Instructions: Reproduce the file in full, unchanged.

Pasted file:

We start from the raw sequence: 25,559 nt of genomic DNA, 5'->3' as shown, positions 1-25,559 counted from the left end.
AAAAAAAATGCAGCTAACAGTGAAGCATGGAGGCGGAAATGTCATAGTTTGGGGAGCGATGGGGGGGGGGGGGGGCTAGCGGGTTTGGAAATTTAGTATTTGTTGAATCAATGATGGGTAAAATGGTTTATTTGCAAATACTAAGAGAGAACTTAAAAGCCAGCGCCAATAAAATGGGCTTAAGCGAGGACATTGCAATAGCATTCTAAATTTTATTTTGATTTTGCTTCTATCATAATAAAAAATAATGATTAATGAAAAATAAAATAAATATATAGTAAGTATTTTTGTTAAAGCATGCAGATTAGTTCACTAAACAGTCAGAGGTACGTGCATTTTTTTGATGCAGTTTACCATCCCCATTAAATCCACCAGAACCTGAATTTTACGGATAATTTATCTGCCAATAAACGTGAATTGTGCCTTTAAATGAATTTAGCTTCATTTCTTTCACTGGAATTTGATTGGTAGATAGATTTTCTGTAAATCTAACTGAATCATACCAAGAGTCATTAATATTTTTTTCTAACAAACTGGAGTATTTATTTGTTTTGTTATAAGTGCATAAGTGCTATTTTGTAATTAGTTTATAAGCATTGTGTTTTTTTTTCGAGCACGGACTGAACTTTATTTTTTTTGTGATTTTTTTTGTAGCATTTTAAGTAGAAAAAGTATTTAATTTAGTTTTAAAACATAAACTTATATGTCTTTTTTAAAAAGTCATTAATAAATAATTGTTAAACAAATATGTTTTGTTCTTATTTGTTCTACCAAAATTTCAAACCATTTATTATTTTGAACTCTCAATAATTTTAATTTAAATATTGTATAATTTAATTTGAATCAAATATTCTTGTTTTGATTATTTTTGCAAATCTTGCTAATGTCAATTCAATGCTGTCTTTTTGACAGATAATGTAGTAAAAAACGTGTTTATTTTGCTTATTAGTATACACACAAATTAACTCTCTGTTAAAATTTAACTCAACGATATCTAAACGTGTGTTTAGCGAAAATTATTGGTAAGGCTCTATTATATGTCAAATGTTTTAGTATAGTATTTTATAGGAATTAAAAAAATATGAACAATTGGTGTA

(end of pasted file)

We start from the raw sequence: 25,559 nt of genomic DNA, 5'->3' as shown, positions 1-25,559 counted from the left end.
AAAAAAAATGCAGCTAACAGTGAAGCATGGAGGCGGAAATGTCATAGTTTGGGGAGCGATGGGGGGGGGGGGGGGCTAGCGGGTTTGGAAATTTAGTATTTGTTGAATCAATGATGGGTAAAATGGTTTATTTGCAAATACTAAGAGAGAACTTAAAAGCCAGCGCCAATAAAATGGGCTTAAGCGAGGACATTGCAATAGCATTCTAAATTTTATTTTGATTTTGCTTCTATCATAATAAAAAATAATGATTAATGAAAAATAAAATAAATATATAGTAAGTATTTTTGTTAAAGCATGCAGATTAGTTCACTAAACAGTCAGAGGTACGTGCATTTTTTTGATGCAGTTTACCATCCCCATTAAATCCACCAGAACCTGAATTTTACGGATAATTTATCTGCCAATAAACGTGAATTGTGCCTTTAAATGAATTTAGCTTCATTTCTTTCACTGGAATTTGATTGGTAGATAGATTTTCTGTAAATCTAACTGAATCATACCAAGAGTCATTAATATTTTTTTCTAACAAACTGGAGTATTTATTTGTTTTGTTATAAGTGCATAAGTGCTATTTTGTAATTAGTTTATAAGCATTGTGTTTTTTTTTCGAGCACGGACTGAACTTTATTTTTTTTGTGATTTTTTTTGTAGCATTTTAAGTAGAAAAAGTATTTAATTTAGTTTTAAAACATAAACTTATATGTCTTTTTTAAAAAGTCATTAATAAATAATTGTTAAACAAATATGTTTTGTTCTTATTTGTTCTACCAAAATTTCAAACCATTTATTATTTTGAACTCTCAATAATTTTAATTTAAATATTGTATAATTTAATTTGAATCAAATATTCTTGTTTTGATTATTTTTGCAAATCTTGCTAATGTCAATTCAATGCTGTCTTTTTGACAGATAATGTAGTAAAAAACGTGTTTATTTTGCTTATTAGTATACACACAAATTAACTCTCTGTTAAAATTTAACTCAACGATATCTAAACGTGTGTTTAGCGAAAATTATTGGTAAGGCTCTATTATATGTCAAATGTTTTAGTATAGTATTTTATAGGAATTAAAAAAATATGAACAATTGGTGTA